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Ethnic differences in prescribing and effectiveness of medication for hypertension, lipid-lowering and type 2 diabetes

Eastwood, Sophie Victoria; (2024) Ethnic differences in prescribing and effectiveness of medication for hypertension, lipid-lowering and type 2 diabetes. Doctoral thesis (Ph.D), UCL (University College London). Green open access

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Abstract

People of UK South Asian and African/ African Caribbean ethnicity experience excess stroke, type 2 diabetes complications and coronary heart disease (for South Asian groups), compared to people of European ethnicity. Pharmacological lowering of blood pressure, blood glucose and cholesterol are the three cornerstones of CVD primary prevention. Treatments lower cardiovascular disease risk effectively, are well-established and among the most used medications in UK primary care. Yet to date, evidence on ethnic differences in prescribing of cardiovascular preventative medication or risk factor control, which may contribute to inequities in downstream disease, has been limited and conflicting. Using a nationally-representative database of UK primary care records, three observational retrospective cohort studies aimed to investigate ethnic differences in: a) hypertension management and their contribution to blood pressure (BP) control in 731,506 people with hypertension, b) glycaemic trajectories in the five years after glucose-lowering therapy initiation for 61,981 people with type 2 diabetes and c) guideline-indicated statin initiation for 27,511 people with type 2 diabetes. Statistical methods included time-to-event analysis, linear/ logistic/ negative binomial/ Cox regression techniques and mixed effects modelling for repeated measures. Whilst antihypertensive initiation was earlier in people of South Asian and African/ African Caribbean ethnicity with hypertension than those of European ethnicity, blood pressure control at one year after antihypertensive initiation was 20% less likely in people of African/ African Caribbean than South Asian or European ethnicity (chapter 3). More unfavourable glycaemic trajectories in the first five years of glucose-lowering therapy were present for people of African/ African Caribbean ethnicity than those of European or South Asian ethnicity, partly explained by their higher baseline HbA1c (chapter 4). People of South Asian and African/ African Caribbean ethnicity with type 2 diabetes were 25% and 10% respectively less likely to be prescribed a guideline-indicated statin than people of European ethnicity (chapter 5). In summary, important ethnicity-related inequalities in prescribing cardiovascular preventative therapy and risk factor control were identified, particularly for the African/ African Caribbean groups. The work from this thesis will enable improved targeting of future interventions tackling ethnic inequity in cardiometabolic disease management. Policy initiatives tackling these are imperative to address the downstream excess of cardiovascular disease and diabetes complications in this group.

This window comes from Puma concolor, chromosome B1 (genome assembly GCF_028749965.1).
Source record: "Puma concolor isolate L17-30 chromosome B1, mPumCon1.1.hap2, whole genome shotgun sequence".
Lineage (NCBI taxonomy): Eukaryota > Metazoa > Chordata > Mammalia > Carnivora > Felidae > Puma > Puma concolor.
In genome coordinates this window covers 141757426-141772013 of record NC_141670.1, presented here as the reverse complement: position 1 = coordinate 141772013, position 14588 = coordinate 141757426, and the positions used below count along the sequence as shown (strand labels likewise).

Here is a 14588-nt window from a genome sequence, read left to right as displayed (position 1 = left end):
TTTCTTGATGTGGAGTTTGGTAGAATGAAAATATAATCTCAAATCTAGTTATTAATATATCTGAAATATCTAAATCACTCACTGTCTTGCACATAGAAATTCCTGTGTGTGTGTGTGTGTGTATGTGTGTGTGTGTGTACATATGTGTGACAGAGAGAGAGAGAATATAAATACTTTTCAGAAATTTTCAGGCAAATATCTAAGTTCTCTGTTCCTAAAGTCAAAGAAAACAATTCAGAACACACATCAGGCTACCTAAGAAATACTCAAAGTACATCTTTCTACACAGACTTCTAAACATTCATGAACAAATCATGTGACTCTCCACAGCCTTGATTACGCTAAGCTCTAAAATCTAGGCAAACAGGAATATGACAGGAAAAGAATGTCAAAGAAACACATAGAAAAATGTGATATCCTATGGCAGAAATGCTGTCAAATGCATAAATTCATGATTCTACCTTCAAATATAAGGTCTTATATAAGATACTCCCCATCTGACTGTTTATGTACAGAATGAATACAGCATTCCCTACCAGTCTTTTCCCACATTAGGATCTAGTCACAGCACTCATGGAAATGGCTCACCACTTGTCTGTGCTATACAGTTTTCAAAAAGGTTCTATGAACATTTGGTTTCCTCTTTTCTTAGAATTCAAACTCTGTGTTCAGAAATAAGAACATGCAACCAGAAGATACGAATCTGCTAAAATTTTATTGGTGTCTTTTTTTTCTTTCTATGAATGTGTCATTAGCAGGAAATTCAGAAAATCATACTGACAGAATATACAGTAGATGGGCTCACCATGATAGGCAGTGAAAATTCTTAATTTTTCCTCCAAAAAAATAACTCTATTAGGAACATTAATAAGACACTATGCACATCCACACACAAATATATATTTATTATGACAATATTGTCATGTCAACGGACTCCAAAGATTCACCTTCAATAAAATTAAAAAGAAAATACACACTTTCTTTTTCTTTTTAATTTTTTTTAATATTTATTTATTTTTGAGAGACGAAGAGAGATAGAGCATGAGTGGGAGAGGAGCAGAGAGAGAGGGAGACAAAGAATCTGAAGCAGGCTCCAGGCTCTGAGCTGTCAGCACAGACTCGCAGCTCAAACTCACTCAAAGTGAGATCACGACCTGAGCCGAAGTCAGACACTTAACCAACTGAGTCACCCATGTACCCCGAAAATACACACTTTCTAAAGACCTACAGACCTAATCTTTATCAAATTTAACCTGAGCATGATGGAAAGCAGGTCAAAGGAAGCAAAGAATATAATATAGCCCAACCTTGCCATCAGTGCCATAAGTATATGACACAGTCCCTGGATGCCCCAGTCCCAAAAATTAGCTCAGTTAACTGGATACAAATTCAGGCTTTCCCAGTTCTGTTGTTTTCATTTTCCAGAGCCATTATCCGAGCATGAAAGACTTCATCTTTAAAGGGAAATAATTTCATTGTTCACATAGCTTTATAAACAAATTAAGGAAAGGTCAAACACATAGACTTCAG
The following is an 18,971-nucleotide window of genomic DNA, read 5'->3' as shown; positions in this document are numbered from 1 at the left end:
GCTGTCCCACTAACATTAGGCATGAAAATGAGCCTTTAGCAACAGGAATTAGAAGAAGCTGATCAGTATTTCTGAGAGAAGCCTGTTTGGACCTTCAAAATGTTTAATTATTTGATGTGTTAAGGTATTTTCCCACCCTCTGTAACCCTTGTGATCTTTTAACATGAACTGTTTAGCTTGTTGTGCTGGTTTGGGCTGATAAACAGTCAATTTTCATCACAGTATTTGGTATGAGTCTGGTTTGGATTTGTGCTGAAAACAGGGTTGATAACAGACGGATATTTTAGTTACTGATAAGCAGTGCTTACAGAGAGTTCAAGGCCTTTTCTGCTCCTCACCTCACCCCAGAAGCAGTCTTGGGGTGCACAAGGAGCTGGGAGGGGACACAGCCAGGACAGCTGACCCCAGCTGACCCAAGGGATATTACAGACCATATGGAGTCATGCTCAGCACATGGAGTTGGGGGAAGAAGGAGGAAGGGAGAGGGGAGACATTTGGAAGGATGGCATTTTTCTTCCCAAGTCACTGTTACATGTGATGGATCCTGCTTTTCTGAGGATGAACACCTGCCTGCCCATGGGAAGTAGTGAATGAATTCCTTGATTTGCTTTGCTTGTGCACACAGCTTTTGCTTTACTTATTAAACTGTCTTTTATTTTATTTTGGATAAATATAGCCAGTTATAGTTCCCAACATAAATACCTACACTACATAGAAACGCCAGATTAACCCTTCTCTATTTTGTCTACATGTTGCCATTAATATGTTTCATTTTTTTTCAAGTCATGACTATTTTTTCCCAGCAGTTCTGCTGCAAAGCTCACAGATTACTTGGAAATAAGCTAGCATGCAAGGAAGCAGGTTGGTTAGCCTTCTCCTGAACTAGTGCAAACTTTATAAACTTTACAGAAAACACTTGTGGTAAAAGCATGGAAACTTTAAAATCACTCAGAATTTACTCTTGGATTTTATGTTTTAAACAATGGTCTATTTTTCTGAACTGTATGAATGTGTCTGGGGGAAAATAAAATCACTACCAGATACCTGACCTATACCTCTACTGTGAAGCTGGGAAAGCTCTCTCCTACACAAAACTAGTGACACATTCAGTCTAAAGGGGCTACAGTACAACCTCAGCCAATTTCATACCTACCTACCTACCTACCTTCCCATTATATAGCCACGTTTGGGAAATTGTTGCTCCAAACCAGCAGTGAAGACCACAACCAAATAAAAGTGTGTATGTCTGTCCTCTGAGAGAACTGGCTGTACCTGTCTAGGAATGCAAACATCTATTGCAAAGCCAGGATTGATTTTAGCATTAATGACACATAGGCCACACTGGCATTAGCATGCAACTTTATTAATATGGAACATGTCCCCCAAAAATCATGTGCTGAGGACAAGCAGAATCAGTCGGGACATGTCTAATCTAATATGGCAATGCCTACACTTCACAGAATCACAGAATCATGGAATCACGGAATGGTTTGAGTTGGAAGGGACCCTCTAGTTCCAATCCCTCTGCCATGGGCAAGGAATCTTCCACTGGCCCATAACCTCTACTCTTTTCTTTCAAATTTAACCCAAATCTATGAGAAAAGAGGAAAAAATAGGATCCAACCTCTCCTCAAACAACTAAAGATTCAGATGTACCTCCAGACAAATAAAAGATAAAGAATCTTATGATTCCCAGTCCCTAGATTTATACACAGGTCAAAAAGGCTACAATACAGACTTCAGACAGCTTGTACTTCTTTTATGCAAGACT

Type: Thesis (Doctoral)
Qualification: Ph.D
Title: Ethnic differences in prescribing and effectiveness of medication for hypertension, lipid-lowering and type 2 diabetes
Open access status: An open access version is available from UCL Discovery
Language: English
Additional information: Copyright © The Author 2024. Original content in this thesis is licensed under the terms of the Creative Commons Attribution-NonCommercial 4.0 International (CC BY-NC 4.0) Licence (https://creativecommons.org/licenses/by-nc/4.0/). Any third-party copyright material present remains the property of its respective owner(s) and is licensed under its existing terms. Access may initially be restricted at the author’s request.
UCL classification: UCL
UCL > Provost and Vice Provost Offices > School of Life and Medical Sciences
UCL > Provost and Vice Provost Offices > School of Life and Medical Sciences > Faculty of Population Health Sciences > Institute of Cardiovascular Science
UCL > Provost and Vice Provost Offices > School of Life and Medical Sciences > Faculty of Population Health Sciences > Institute of Cardiovascular Science > Population Science and Experimental Medicine
UCL > Provost and Vice Provost Offices > School of Life and Medical Sciences > Faculty of Population Health Sciences > Institute of Cardiovascular Science > Population Science and Experimental Medicine > MRC Unit for Lifelong Hlth and Ageing
URI: https://discovery.ucl.ac.uk/id/eprint/10185738
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